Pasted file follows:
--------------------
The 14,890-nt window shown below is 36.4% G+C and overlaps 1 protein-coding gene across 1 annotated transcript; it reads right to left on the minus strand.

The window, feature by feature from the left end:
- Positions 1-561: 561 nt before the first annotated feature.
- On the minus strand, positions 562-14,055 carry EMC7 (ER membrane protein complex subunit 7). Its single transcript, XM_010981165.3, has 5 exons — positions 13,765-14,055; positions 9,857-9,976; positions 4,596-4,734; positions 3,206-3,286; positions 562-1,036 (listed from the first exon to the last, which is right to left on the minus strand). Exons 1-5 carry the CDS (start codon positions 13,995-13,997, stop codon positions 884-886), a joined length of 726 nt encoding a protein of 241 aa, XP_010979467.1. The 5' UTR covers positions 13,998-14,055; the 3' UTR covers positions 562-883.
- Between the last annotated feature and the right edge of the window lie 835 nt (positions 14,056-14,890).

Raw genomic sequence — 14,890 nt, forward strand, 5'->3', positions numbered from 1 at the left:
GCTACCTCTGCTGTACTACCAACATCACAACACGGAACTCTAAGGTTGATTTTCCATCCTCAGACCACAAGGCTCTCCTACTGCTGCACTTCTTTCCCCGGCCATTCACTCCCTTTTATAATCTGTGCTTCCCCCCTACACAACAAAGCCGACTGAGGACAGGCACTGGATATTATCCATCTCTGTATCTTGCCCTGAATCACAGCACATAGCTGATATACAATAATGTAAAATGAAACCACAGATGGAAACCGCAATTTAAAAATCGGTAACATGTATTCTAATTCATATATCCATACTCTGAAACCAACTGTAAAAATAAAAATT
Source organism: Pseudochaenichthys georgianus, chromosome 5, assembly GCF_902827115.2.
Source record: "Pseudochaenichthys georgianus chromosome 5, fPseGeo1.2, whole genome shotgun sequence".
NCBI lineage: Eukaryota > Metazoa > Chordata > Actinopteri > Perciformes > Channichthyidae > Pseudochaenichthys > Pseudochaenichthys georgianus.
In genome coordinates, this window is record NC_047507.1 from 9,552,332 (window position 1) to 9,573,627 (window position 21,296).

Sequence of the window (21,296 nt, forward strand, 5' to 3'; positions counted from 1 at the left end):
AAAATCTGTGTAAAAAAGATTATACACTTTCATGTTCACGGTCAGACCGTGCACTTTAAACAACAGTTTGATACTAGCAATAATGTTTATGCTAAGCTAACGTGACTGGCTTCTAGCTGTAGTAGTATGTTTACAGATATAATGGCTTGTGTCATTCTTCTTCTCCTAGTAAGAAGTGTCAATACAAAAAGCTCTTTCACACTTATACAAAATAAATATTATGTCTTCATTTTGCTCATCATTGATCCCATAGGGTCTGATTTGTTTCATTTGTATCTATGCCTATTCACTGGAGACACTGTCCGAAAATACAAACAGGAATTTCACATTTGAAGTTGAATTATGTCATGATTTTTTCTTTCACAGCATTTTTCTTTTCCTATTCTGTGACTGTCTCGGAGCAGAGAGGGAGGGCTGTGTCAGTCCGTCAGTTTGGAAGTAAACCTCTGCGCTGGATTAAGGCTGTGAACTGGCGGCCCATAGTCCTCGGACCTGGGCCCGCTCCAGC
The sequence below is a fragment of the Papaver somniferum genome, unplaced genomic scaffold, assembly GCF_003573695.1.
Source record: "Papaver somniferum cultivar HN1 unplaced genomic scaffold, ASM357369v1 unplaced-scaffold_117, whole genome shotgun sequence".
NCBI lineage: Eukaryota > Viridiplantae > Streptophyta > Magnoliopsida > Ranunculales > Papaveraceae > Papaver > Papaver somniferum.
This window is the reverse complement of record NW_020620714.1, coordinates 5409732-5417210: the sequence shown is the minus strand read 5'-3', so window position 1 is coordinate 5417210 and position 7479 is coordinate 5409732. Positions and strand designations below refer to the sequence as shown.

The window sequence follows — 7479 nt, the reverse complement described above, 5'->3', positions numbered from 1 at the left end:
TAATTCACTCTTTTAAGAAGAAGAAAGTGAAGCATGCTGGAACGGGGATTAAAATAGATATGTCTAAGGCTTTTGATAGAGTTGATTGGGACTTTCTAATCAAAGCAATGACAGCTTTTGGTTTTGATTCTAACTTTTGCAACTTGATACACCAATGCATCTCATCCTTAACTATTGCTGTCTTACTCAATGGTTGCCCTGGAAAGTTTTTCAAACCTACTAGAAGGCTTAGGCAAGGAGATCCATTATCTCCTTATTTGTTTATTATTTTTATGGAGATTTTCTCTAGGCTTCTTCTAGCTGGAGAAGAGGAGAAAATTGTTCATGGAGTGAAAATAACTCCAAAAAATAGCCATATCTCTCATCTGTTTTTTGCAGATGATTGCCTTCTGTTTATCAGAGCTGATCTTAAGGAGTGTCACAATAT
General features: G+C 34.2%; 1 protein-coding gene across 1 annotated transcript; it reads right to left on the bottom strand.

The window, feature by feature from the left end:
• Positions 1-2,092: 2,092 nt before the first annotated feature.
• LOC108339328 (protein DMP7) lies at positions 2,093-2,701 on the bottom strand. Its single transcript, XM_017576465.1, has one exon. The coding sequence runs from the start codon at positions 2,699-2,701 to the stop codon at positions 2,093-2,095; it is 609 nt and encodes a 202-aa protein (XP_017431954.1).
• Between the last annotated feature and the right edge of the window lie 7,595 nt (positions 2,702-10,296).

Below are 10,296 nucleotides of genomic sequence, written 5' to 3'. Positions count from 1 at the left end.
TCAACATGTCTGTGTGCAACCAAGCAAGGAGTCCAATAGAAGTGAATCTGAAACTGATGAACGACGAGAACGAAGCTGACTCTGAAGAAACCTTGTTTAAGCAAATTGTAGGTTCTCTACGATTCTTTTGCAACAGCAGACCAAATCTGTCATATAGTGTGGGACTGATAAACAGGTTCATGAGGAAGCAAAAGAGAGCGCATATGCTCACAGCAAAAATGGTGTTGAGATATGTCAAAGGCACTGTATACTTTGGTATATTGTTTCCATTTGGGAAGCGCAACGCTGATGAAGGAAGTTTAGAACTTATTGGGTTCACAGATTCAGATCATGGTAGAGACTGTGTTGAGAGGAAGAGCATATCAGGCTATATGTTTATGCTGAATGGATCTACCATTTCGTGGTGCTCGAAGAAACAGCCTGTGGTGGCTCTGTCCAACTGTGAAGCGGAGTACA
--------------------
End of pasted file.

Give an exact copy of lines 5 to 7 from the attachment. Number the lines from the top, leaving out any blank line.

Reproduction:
- Between the last annotated feature and the right edge of the window lie 835 nt (positions 14,056-14,890).

Raw genomic sequence — 14,890 nt, forward strand, 5'->3', positions numbered from 1 at the left:
GCTACCTCTGCTGTACTACCAACATCACAACACGGAACTCTAAGGTTGATTTTCCATCCTCAGACCACAAGGCTCTCCTACTGCTGCACTTCTTTCCCCGGCCATTCACTCCCTTTTATAATCTGTGCTTCCCCCCTACACAACAAAGCCGACTGAGGACAGGCACTGGATATTATCCATCTCTGTATCTTGCCCTGAATCACAGCACATAGCTGATATACAATAATGTAAAATGAAACCACAGATGGAAACCGCAATTTAAAAATCGGTAACATGTATTCTAATTCATATATCCATACTCTGAAACCAACTGTAAAAATAAAAATT